Pawlenty may veto tax billby Laura McCallum, Minnesota Public Radio
Gov. Pawlenty says he may veto one of the major bills that lawmakers passed in the final hours of the session Monday night. The Legislature scrambled to end the session at midnight, after approving bills funding K-12 schools, higher education, health care and other government programs.
The governor has his eye on the tax bill, after lawmakers included a provision he opposes. But even if he vetoes the bill, it wouldn't necessarily force a special session.
St. Paul, Minn. — Republican Gov. Pawlenty and DFL legislative leaders made separate trips around the state Tuesday to present their spin on the 2007 session.
In Pawlenty's view, one of his biggest accomplishments was fighting off DFL attempts to raise taxes. In DFL leaders' minds, the Legislature passed a reasonable budget that increases funding for schools, health care and property tax relief.
But that property tax relief is in question, because it's contained in a tax bill Pawlenty isn't inclined to sign into law.
"It's headed towards a veto -- headed in that direction, I'll put it that way," said Pawlenty Tuesday.
Pawlenty says he made it clear to DFL leaders that he'd veto the entire tax bill if it contained a provision requiring state finance officials to include inflation estimates in their budget forecasts.
Pawlenty says that would put government spending on "autopilot," because the revenue forecast would assume that every program would get an inflationary spending increase.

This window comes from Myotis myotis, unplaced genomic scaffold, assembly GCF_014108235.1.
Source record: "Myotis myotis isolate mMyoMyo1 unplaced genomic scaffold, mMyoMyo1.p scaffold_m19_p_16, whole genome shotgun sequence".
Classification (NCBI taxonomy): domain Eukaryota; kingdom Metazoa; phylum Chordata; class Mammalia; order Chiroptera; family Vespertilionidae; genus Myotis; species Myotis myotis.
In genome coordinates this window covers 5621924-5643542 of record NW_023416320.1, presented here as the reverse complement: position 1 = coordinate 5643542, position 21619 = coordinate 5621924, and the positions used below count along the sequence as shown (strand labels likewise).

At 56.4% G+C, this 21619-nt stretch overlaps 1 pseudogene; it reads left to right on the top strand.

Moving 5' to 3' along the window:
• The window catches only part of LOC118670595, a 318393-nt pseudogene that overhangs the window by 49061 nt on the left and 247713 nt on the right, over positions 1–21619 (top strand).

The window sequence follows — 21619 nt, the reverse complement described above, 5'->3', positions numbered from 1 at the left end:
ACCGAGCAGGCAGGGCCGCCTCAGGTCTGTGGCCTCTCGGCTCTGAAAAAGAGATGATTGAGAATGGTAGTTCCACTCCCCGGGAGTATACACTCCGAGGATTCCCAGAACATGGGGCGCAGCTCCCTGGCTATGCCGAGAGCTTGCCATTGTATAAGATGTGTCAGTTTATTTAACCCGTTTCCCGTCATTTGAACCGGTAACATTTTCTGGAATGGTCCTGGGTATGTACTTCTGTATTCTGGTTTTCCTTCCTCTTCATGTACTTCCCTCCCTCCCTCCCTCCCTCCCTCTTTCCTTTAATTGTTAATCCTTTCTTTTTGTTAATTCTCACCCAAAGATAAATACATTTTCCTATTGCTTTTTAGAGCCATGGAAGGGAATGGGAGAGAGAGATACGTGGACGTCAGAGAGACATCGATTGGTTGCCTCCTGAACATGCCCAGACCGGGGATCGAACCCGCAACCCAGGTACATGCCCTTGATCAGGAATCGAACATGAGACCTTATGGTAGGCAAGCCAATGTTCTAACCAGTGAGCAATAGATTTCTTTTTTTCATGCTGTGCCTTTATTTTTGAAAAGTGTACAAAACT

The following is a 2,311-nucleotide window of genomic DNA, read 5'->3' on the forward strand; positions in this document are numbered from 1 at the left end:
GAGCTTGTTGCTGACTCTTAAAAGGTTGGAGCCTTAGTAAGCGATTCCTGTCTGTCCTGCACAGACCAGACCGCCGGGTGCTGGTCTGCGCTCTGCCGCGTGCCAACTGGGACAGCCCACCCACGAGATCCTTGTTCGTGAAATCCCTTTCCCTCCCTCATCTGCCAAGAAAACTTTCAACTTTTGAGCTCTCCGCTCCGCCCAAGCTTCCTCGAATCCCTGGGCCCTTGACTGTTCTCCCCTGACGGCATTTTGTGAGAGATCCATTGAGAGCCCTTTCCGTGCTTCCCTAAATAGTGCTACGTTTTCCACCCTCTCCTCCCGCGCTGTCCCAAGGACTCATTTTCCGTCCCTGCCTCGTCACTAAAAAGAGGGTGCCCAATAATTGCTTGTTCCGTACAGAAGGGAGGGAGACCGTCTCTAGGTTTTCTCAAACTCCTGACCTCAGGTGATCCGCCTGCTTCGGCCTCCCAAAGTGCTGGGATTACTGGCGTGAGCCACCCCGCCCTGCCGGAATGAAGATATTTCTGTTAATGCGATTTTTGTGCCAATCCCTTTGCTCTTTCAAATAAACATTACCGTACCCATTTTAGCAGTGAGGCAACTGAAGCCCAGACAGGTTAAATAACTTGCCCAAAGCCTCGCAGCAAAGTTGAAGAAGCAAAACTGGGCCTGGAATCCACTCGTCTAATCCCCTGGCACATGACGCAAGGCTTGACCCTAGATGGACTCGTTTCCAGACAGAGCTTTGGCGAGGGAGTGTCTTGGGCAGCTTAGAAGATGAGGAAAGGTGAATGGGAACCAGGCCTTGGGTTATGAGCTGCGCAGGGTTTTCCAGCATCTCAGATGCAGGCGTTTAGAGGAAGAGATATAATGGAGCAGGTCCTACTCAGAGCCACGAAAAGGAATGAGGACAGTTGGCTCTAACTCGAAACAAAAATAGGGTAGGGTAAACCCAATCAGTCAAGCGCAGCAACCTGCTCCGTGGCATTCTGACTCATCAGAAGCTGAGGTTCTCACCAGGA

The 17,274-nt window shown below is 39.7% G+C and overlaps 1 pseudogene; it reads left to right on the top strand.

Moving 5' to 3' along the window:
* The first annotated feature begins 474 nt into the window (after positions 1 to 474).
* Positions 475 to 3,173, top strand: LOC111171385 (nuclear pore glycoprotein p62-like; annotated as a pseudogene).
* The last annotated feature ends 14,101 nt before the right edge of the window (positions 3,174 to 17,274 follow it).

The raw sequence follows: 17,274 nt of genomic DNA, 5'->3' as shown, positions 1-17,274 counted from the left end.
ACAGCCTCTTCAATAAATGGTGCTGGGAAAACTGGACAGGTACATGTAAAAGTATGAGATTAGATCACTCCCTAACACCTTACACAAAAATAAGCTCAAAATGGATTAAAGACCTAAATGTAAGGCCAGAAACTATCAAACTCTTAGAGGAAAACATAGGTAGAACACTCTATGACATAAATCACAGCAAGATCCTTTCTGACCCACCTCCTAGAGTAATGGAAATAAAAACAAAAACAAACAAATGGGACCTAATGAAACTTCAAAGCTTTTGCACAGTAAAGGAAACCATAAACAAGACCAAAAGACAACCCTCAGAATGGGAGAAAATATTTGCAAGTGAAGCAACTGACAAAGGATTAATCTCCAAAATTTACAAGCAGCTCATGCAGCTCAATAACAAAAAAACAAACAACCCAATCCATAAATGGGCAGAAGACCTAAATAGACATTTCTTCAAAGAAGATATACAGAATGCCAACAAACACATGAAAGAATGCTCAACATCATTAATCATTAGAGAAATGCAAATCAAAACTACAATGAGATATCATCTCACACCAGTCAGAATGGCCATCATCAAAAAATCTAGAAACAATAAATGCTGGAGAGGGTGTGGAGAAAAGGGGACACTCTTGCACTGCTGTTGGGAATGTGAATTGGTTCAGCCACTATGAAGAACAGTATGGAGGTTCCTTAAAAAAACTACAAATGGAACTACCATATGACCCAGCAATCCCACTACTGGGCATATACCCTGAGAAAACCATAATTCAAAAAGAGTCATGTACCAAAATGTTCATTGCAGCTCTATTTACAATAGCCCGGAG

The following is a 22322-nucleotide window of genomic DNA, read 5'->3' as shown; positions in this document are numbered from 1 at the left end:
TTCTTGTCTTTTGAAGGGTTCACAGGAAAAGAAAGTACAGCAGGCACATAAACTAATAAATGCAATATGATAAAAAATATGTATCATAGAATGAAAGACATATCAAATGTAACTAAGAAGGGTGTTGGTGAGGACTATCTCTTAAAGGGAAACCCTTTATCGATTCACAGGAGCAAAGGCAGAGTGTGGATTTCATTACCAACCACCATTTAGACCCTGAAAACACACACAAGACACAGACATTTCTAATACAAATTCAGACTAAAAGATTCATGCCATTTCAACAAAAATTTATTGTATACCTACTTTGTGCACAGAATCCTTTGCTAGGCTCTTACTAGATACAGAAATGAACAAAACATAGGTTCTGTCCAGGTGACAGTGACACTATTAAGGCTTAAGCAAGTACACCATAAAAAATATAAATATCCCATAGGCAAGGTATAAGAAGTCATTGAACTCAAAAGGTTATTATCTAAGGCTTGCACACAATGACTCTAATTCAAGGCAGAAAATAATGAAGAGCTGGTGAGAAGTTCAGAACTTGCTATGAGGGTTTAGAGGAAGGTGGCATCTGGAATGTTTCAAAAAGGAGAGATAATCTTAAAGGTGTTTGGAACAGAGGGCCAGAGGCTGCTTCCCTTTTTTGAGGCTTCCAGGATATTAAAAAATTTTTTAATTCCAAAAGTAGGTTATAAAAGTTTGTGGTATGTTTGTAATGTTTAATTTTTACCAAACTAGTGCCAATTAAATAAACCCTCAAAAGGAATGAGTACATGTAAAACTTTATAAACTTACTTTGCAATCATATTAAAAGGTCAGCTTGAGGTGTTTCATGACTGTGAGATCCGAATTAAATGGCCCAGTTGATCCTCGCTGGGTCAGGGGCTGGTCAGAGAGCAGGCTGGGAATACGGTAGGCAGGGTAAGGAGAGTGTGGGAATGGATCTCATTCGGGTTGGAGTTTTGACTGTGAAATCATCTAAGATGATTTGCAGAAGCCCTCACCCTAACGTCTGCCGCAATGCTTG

"I don't agree with that, philosophically. I think people should be forced to make choices, set priorities, set strategy and focus," said Pawlenty.
"It's a little bit hard to imagine why the governor won't just sign the bill," responded DFL House Speaker Margaret Kelliher.
Kelliher says she doesn't understand why the inflation provision is so objectionable to the governor.
"Something that we had for years and years in Minnesota, that every former finance commissioner, former governors say this is the right financial tool to have in our toolbox," Kelliher said.
The Legislature removed inflation from state revenue forecasts as part of a budget deal in 2002, when Pawlenty was House majority leader and a candidate for governor.
If Pawlenty vetoes the tax bill over the inflation provision, he will also wipe out aid for fire victims in northern Minnesota, and tax breaks for business expansions for the Mall of America and publisher Thomson West.
"There's a lot of good stuff in the bill," said its sponsor, Sen. Tom Bakk, DFL-Cook.
Bakk says he hopes Pawlenty reconsiders his veto threat.
"The aid in there for the people up in Cook County that have been through this wildfire -- they need help," said Bakk. "And I'd be incredibly disappointed if the governor vetoed the bill, and this Legislature wasn't able to provide some aid to those people who've had the kind of a month that none of us would ever want to experience."
The bill also raises taxes on some Minnesota corporations that operate overseas. And it contains $39 million for a line of credit for the 2008 Republican National Convention. That guarantee was part of a bid package to attract the convention to the Twin Cities.
If Pawlenty vetoes the tax bill, he doesn't plan to call lawmakers back in special session. Unlike other budget bills, the tax bill isn't considered essential, and without it, the existing tax code will continue.
The governor says he's not planning to veto any other bills, although he could line-item veto specific spending items.
"I think we can work within this framework, with the exception of the blowup in the tax bill," said Pawlenty. "The bills largely reflect the discussions we had with the leadership, with some exceptions."
Pawlenty has three days to take action on the tax and spending bills. Barring a special session, lawmakers won't return to the Capitol until next February.
- All Things Considered, 05/22/2007, 5:20 p.m.